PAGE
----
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  Good Morning,  Nutrition and Hormonal Balance As an acupuncturist in the area of fertility, I realize tha...

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Saturday, April 28, 2012

[AlternativeAnswers] National Fertility Week: Understanding The Menstrual Cycle


Good Morning!

National Fertility Week: Understanding The Menstrual Cycle

This week is National Fertility Awarenss Week. Especially close to my heart,
helping woman get pregnant naturally has been my specialty for many years. This
week, I will review the many ways to help increase fertility in both woman and

Your menstrual cycle is the key to improving your ability to have children,
either for the first time or if you are trying to have a second child. Your
cycle shows you how your body is managing your hormones. Your chances of getting
pregnant each month greatly depend on your menstrual cycle and even more so, on
ovulation. That is why timing intercourse is an excellent way to improve your
fertility chances. In my practice, I have women begin a basal body temperature
(BBT) chart. This charting is a great way of seeing and understanding your
menstrual cycle, ovulation and period. Get started on your BBT chart now and
learn better ways to predict your ovulation time.

A Basal Body Temperature chart is a way commonly used to determine the time of
ovulation. The basal body temperature refers to the temperature of your body at
rest. You will need a special thermometer or ovulation thermometer and graph
papers or a special chart. To determine your BBT, record your temperature
everyday upon awakening before you get out of bed. Immediately after ovulation
there will be a slight (no more than 0.4 to 1.0 degree Fahrenheit) but definite
rise in your body temperature. Temperatures remain elevated until the next
menstrual period.

Prior to ovulation, a woman's basal body temperatures generally range from 97.0
to 97.5 degrees Fahrenheit. Temperatures are suppressed at this time due to the
presence of the estrogen. After ovulation, due to the production of the
heat-inducing hormone progesterone, temperatures rise to about 97.6 to 98.6 F.
This rise in temperature indicates that ovulation has occurred. Your most
fertile day is the one immediately before the rise in temperature. This method
can be best utilized along with other fertility signs such as a pain or aches
felt on one side of the lower abdomen, to be accurate. When a woman is pregnant,
her temperature remains elevated throughout pregnancy. This test can also be
used to know whether a woman is ovulating or not. If ovulation does not occur
the normal temperature remains static always.

The menstrual cycle is divided into three stages. The Follicular Stage begins
with menstruation. The first shedding of blood is considered the menstrual
period. Due to low levels of an estrogen called Estradiol, and the hormone
progesterone, this allows for the shedding of the endometrium, the uterine wall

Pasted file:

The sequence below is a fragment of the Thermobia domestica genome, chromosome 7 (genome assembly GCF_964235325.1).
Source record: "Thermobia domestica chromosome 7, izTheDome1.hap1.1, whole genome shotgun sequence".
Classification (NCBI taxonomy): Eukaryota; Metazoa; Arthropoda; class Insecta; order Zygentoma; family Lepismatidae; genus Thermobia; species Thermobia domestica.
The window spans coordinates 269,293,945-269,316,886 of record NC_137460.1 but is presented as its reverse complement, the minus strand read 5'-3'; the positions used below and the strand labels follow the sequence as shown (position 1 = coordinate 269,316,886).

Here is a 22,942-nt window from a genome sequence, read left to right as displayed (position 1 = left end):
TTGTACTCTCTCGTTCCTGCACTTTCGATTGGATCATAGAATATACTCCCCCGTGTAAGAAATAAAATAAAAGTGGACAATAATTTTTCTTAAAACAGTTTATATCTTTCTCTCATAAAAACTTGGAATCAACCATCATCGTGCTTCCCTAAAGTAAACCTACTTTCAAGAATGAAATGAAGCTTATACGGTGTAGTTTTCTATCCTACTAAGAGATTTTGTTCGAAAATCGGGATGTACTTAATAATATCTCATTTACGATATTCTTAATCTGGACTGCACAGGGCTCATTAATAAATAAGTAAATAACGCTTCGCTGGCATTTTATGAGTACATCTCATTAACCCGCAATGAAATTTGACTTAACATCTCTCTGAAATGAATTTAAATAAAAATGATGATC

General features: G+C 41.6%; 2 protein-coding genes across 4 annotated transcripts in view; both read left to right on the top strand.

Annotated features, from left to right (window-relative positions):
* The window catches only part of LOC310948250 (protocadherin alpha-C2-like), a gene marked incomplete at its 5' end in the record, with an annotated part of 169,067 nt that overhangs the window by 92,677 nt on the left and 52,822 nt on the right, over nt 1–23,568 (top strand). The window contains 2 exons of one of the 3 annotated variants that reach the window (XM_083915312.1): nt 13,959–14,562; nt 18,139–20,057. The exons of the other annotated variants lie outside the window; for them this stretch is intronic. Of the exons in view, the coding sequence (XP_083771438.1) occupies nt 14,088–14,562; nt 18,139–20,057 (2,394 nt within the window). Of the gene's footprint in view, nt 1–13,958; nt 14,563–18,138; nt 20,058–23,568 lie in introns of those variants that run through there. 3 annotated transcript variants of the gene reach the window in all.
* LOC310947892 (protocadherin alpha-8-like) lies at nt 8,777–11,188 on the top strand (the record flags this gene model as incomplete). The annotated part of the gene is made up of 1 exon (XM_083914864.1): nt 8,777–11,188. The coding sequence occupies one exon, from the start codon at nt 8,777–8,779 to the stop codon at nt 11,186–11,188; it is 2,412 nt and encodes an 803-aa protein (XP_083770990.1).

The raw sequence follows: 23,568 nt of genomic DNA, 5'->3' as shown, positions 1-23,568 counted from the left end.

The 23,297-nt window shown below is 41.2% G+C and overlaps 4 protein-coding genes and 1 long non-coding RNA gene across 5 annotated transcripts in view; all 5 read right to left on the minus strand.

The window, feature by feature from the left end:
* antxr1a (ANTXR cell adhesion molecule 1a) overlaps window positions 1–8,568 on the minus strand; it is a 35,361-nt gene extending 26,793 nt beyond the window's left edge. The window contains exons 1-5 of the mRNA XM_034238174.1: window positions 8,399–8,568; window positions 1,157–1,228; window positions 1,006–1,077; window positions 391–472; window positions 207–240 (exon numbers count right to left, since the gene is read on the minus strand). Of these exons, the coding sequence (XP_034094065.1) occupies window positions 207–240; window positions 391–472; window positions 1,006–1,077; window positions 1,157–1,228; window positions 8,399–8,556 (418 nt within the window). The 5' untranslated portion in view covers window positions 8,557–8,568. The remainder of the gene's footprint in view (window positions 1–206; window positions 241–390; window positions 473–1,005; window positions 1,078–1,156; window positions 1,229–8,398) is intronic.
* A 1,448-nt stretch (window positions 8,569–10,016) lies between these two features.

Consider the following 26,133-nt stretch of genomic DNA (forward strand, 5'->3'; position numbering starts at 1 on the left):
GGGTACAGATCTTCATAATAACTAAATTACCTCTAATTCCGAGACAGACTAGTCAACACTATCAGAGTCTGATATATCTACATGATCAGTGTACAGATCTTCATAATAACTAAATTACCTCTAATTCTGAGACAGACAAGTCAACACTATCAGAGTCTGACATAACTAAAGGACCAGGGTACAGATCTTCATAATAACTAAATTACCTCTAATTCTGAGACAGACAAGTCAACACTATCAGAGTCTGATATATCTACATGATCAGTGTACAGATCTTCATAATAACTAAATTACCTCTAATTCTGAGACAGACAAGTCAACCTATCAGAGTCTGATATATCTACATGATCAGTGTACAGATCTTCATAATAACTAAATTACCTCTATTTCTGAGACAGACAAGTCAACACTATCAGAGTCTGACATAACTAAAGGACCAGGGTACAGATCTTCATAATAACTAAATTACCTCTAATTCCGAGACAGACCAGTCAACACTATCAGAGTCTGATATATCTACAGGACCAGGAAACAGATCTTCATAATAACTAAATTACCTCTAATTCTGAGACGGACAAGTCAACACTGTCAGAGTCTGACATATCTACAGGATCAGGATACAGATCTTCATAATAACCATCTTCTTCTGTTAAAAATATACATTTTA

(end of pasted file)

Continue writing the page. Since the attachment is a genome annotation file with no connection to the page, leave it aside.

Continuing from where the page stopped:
lining. As days progress in the follicular stage, the follicle stimulating
hormone (FSH) slightly begins to increase. This stimulates the development of
several follicles, each containing an egg. At the same time, levels of
estradiol, which are secreted by the ovaries, is increasing and stimulates the
uterine wall lining, making it thicker. There is an imbalance in this phase if
you have low estrogen levels, your BBT (basal body temperature) chart has low
temp readings before ovulation or this phase is longer than 17 days. There is
also an imbalance if your BBT chart has high temp readings before ovulation
above 97.5 dgrees, or if this phase is less than 10 days.

The Ovulatory Stage begins as a surge of lutenizing hormones (LH) and the
follicle stimulating hormones (FSH) increase. Since only one follicle continues
to develop, ovulation (egg release) often occurs 16-32 hours after the surge of
hormones begins. Estradiol levels peak during the surge and progesterone levels
start to increase. There is an imbalance in this phase if there is no ovulation,
you have little or no cervical mucus or if you experience painful ovulation.

The Luteal Stage begins as levels of lutenizing hormones (LH) and the follicle
stimulating hormones (FSH) decrease. The ruptured follicle closes after
releasing the egg and forms the corpus luteum. The corpus luteum secretes
progesterone and estradiol causing the uterine wall to continue to thicken. If
the egg is not fertilized, the corpus luteum degenerates and no longer secretes
progesterone. The estradiol levels decrease and a new menstrual cycle begins.
This phase of the cycle shows an imbalance with progesterone levels unable to
rise and stay elevated until your period. There is a hormonal imbalance if your
BBT chart has a bi-phasic, slow, step like or saw tooth pattern or if you are
having no period or very scant period.

Andrew Pacholyk, MS. L.Ac
Therapies for healing
mind, body, spirit

New York Acupuncture and Fertility Wellness

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